The above amounts of oxygen are those calculated by employing a "dissolved oxygen meter" from L. G. Nestor Company--8500C and taking measurements at 25° C. to 50° C. Use of different measuring meters may result in different measured values. The level of the oxygen is maintained by introducing into the plating tank a mixture of oxygen and inert gas, preferably by adding air. Mixed with the air or oxygen can be an inert gas such as hydrogen, nitrogen, argon, neon, and krypton. The preferred inert gas, if employed, is nitrogen. At a plating temperature of about 73° C.±0.5° C., about 1.0 to 2.0 SCFM (standard cubic feet per minute) per thousand gallons of bath of air are employed. The amount of oxygen is preferably the saturation amount with air at the operating temperature of the bath.
When used, the inert gas is preferably premixed with the oxygen or air prior to the introduction into the bath. However, the individual gases can be introduced into the bath separately, if desired. The cupric ion source in the second electroless plating bath is employed in amounts of about 8.8 to about 10 grams per liter, calculated as CuSO4. The reducing agent is present in amounts of about 2 to about 4 milliliters per liter and preferably about 2 to about 2.5 milliliters per liter. The preferred reducing agent is formaldehyde and is preferably employed as a 37% solution.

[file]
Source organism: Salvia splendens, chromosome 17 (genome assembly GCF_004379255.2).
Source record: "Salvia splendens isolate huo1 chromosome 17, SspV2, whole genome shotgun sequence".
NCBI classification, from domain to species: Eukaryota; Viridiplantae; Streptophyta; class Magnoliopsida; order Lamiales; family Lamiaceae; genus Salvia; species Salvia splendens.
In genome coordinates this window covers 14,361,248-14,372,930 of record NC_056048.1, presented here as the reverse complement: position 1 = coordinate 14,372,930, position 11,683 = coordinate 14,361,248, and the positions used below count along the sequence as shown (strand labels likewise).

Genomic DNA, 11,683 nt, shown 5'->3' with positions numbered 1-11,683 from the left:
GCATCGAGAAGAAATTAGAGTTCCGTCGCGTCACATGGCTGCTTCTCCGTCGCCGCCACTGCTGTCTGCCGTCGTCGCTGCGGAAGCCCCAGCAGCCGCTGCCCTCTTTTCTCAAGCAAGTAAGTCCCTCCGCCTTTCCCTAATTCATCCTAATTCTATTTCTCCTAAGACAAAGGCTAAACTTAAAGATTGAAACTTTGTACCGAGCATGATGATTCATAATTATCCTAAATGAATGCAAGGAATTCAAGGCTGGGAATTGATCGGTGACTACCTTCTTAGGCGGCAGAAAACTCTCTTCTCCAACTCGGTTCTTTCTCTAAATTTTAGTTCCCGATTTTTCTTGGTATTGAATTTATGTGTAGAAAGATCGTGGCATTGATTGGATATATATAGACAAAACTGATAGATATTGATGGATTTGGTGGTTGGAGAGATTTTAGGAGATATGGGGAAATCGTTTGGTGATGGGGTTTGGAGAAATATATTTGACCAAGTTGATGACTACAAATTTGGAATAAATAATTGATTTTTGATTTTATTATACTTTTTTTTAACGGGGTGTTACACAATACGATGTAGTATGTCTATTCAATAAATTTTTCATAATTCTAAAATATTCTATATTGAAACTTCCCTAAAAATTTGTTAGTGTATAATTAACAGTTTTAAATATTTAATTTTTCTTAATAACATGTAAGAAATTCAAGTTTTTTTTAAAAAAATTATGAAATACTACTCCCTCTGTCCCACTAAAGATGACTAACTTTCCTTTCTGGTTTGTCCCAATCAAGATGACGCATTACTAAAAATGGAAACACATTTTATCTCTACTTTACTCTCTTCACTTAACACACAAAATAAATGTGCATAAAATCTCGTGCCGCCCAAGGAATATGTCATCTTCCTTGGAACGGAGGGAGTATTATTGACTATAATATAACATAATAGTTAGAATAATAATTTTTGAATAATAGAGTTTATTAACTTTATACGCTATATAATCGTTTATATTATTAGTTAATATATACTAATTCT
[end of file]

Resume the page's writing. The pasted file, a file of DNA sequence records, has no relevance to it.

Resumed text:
The amount of complexing agent employed in the second electroless plating bath is about 36 to about 40 grams per liter.
The amount of surfactant, if present, is usually about 0.02 to about 0.3 grams per liter. In addition, the preferred pH of the second electroless plating bath is between 11.6 and 11.8 and most preferably between 11.7 and 11.8. In addition, the second electroless plating bath has a specific gravity within the range of 1.060 to 1.080. Moreover, the temperature of the second electroless plating bath is preferably maintained between about 70° C. and 80° C., and more preferably between about 70° C. and 75° C., and most preferably about 72° C. to about 74° C.
The plating from the second electroless plating bath is generally from about 8 to about 20 hours or until the desired thickness of copper film is achieved. Normally, the film is plated to thicknesses of up to about 2 mils.